Postal workers in a Brazilian border town knew there was something suspicious about the shipments from Argentina but were stunned to find scorpions and poisonous snakes in the express mail.
The contraband animals, which also included iguanas, tortoises and lizards, were discovered when the workers had the boxes X-rayed.
A spokesman for the federal police in Foz do Iguacu, the town on the border with Argentina and Paraguay where the incident occurred, said animals shipped into the country often end up in Europe "where they charge three, four, five times as much."
Television stations broadcast images of brightly colored tropical snakes coiled and stuffed into plastic containers, the kind typically used for takeaway orders at the deli counter.
The contraband animals had crossed the border from Argentina and were being express-mailed to Brazilian cities, police officer Emerson Rodrigues told TV Globo.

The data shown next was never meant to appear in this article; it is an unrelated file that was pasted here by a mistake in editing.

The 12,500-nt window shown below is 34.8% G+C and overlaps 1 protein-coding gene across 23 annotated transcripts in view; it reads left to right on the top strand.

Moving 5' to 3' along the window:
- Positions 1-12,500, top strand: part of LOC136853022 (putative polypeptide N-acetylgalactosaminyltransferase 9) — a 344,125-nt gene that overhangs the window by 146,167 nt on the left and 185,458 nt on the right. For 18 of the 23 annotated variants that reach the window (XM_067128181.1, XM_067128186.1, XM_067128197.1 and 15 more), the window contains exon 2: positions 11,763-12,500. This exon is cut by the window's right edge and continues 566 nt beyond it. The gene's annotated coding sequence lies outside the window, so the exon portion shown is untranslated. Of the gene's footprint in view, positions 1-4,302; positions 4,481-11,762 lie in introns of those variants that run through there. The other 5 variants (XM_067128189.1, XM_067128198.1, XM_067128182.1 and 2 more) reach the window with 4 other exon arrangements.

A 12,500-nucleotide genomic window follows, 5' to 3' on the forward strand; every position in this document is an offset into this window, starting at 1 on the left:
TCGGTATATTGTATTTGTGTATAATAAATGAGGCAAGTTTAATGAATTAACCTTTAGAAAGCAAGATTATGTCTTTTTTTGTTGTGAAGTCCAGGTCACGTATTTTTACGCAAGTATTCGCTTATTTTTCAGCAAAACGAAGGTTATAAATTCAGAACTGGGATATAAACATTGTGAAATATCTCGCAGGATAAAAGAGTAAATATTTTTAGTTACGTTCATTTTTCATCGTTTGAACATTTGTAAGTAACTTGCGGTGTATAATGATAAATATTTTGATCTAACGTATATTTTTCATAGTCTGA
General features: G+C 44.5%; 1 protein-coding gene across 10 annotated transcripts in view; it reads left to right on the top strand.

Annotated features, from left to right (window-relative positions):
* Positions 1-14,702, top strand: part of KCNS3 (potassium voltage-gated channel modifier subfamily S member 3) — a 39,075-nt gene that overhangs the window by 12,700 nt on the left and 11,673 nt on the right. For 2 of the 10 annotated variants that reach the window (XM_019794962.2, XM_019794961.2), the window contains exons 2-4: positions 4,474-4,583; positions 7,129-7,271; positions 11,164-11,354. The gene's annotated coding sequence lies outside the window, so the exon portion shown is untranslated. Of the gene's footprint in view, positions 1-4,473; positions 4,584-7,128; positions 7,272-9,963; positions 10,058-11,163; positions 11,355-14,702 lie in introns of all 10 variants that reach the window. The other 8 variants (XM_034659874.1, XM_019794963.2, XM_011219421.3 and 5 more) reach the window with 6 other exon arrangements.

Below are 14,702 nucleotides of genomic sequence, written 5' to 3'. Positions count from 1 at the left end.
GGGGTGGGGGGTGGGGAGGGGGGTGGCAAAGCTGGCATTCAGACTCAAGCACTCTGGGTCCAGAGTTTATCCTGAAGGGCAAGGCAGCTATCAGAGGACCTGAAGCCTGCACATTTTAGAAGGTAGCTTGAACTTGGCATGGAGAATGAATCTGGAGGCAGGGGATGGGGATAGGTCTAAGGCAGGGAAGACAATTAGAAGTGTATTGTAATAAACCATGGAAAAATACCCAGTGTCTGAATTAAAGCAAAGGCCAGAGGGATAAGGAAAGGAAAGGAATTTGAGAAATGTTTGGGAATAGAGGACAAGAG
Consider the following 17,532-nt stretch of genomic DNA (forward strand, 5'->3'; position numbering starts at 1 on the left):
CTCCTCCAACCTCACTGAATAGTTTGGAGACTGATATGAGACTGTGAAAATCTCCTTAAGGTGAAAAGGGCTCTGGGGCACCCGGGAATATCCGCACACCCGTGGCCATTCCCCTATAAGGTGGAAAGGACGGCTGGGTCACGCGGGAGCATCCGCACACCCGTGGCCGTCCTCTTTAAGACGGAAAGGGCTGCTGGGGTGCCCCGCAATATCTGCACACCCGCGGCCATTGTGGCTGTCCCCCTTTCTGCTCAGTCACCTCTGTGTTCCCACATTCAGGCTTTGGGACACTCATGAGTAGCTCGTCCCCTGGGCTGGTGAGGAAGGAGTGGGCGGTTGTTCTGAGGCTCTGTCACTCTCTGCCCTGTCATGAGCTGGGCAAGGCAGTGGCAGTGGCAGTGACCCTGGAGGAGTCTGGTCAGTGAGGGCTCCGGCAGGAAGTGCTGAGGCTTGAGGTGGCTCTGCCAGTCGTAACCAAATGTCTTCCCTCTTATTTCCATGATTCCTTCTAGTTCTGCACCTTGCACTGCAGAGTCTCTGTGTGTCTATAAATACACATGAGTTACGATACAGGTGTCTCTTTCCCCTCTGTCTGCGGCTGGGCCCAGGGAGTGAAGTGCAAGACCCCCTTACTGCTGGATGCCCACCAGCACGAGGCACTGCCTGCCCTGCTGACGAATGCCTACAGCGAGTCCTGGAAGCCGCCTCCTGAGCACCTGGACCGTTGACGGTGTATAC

Animals are trafficked in from several countries and often cross into Brazil from Argentina or Paraguay in the triborder region near Foz do Iguacu, authorities said.
"Traffic also goes the other way, which is to say the animals come from Brazil and go to other countries, including to Europe," Rodrigues told Globo.
Police suspected the express mail case was linked to an international trafficking ring and were using the addresses on the boxes as leads.
Animal trafficking is common in South America, where the Amazon rain forest alone is estimated to hold some 15 percent of all plant and animal species on earth.
Foz do Iguacu is south of the Amazon at the edge of the Pantanal wetlands, which are famous for giant otters, alligators and various birds including storks and South America's endangered blue Hyacinth Macaw.
In Brazil, macaws and other parrots are among the most commonly trafficked animals. They are often found dead or dying in boxes and crates when trafficking rings are broken up.